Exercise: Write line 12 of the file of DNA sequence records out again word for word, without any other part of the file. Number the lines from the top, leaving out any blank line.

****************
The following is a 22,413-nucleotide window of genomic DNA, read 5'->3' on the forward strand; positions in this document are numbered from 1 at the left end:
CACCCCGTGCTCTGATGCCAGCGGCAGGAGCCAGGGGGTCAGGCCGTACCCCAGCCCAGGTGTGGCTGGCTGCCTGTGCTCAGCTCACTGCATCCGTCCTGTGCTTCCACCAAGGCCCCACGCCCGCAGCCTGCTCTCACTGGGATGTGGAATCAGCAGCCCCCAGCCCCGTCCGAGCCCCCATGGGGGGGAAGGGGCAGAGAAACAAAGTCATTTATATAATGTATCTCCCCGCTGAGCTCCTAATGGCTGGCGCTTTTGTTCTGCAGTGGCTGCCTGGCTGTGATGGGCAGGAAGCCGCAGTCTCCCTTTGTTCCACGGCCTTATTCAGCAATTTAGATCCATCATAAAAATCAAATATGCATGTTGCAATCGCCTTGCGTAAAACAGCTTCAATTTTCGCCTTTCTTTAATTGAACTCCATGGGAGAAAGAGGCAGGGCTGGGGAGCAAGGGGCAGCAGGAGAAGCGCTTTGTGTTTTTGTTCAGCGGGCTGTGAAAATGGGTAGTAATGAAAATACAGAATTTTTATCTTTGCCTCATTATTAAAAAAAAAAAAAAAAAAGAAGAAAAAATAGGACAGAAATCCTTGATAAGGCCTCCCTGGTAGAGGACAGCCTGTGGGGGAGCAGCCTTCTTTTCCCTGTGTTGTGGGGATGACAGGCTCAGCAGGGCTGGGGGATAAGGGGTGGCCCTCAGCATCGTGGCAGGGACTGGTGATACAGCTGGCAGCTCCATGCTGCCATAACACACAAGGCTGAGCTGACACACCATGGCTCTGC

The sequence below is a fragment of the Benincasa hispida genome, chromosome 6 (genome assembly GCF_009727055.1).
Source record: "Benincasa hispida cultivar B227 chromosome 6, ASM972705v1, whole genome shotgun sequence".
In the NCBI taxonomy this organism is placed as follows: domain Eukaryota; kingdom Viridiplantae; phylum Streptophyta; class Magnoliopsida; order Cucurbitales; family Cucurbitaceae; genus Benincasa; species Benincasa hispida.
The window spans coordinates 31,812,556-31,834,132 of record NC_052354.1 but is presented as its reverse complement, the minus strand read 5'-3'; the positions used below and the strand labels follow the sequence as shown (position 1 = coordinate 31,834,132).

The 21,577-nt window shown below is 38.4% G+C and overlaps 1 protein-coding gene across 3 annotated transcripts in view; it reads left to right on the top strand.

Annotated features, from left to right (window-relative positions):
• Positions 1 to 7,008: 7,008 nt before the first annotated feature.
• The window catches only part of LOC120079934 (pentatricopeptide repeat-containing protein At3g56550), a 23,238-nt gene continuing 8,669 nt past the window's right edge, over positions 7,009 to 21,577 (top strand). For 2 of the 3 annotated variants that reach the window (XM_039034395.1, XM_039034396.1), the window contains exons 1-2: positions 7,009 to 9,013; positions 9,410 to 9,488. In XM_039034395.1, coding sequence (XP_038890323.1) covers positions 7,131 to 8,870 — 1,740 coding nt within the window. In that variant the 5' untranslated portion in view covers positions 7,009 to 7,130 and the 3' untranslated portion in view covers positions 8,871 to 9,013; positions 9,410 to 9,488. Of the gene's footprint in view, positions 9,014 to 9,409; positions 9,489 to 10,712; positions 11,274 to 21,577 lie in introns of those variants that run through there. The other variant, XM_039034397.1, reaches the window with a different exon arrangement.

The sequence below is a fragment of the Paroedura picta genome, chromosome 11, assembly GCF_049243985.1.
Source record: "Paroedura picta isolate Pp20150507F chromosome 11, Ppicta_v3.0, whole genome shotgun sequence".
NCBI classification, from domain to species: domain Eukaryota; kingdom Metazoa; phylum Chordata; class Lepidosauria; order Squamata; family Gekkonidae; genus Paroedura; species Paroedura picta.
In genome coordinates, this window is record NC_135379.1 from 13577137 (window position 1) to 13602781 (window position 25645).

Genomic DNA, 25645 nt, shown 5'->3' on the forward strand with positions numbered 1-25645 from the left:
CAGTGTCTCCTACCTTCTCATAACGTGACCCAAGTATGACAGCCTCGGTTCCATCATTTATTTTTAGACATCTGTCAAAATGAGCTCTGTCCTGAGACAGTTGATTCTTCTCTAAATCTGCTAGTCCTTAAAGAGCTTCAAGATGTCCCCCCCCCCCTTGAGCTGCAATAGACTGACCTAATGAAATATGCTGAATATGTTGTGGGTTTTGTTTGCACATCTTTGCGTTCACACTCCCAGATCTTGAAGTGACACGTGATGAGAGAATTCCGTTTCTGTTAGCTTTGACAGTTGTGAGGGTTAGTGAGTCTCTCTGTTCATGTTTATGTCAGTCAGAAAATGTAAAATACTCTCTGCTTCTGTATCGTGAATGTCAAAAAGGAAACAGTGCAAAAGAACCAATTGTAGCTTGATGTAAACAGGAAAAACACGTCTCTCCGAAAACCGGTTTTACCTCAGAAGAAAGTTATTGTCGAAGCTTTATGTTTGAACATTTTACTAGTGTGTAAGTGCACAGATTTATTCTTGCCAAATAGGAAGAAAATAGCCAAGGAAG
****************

Source record: "Paroedura picta isolate Pp20150507F chromosome 11, Ppicta_v3.0, whole genome shotgun sequence".